Dr Teddy Wu, who is currently working in the neurology department at Christchurch Hospital, said he believed it was the first time someone had been hospitalised by a "hickey".
An article on the case has appeared in the New Zealand Medical Journal.
Wu said he saw the woman over a year ago while he was working in Middlemore Hospital in Auckland.
The 44-year-old Maori woman went to the emergency department after experiencing loss of movement in her left arm.
It happened while she was sitting watching television.
The only injury was a lovebite on the right of her neck near an artery.
"Because It was a lovebite there would be a lot of suction.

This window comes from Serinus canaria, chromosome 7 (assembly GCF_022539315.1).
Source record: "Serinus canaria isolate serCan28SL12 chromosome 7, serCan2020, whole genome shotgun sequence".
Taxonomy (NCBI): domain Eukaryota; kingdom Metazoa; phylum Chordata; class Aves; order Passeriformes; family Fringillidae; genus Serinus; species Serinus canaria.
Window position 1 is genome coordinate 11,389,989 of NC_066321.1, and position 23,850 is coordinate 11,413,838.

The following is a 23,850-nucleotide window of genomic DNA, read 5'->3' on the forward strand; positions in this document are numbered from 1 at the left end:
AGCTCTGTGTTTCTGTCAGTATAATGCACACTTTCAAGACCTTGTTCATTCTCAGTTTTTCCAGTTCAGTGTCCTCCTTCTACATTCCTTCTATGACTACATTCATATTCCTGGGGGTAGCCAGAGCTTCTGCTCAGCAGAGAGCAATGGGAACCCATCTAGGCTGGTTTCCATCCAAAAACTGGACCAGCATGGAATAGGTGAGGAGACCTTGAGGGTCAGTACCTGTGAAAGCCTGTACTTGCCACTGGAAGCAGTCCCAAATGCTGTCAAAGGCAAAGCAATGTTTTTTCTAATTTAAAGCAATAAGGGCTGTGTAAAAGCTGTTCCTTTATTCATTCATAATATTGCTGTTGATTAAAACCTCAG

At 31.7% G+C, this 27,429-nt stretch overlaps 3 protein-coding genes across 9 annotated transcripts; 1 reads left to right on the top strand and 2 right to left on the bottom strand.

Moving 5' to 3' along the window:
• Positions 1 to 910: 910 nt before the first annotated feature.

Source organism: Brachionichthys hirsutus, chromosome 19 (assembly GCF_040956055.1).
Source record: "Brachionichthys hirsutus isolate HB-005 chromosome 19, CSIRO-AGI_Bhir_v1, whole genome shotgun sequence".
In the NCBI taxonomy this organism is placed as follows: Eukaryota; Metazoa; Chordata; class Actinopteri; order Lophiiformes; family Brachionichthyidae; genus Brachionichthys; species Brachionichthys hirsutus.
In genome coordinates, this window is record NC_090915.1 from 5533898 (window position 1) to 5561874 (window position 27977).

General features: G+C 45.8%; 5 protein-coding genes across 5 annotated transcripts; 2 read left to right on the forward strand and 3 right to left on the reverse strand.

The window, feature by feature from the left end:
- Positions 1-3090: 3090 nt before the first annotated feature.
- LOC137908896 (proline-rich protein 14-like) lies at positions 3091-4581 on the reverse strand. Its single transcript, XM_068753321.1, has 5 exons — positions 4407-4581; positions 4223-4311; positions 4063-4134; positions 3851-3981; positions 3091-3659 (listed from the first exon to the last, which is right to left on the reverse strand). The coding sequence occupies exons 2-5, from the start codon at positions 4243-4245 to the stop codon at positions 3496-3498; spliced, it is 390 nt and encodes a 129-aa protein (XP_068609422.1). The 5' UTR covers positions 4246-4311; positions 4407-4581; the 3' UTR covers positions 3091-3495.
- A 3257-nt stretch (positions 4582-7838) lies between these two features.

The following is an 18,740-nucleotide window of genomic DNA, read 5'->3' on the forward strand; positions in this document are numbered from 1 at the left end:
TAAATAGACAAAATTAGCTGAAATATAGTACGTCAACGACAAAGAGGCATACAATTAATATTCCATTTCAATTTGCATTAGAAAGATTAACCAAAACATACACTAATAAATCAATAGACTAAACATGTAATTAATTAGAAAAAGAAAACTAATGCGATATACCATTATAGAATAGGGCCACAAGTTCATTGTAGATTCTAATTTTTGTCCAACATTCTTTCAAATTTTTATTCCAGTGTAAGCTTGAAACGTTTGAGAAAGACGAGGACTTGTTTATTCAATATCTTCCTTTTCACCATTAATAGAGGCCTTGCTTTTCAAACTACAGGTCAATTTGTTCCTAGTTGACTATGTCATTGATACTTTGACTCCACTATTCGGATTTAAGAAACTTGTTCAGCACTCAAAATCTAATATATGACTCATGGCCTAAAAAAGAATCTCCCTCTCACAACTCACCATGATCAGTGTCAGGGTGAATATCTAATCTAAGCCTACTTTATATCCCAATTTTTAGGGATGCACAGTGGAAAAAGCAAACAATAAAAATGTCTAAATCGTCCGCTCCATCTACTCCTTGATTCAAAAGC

"Because Of the physical trauma it had made a bit of bruising inside the vessel," said Wu.
"There Was a clot in the artery underneath where the hickey was."
The clot had gone into the woman's heart and caused a minor stroke that led to the loss of movement, he said.
She was treated with warfarin, an anticoagulant.
That treatment saw the clot disappear almost entirely within a week, he said.
"We Looked around the medical literature and that example of having a lovebite causing something like that hasn't been described before," he said.
If it had not been treated quickly the woman could have suffered more strokes.
"Strokes Have different levels of severity. But possibly patients can become paralysed."
- The Press
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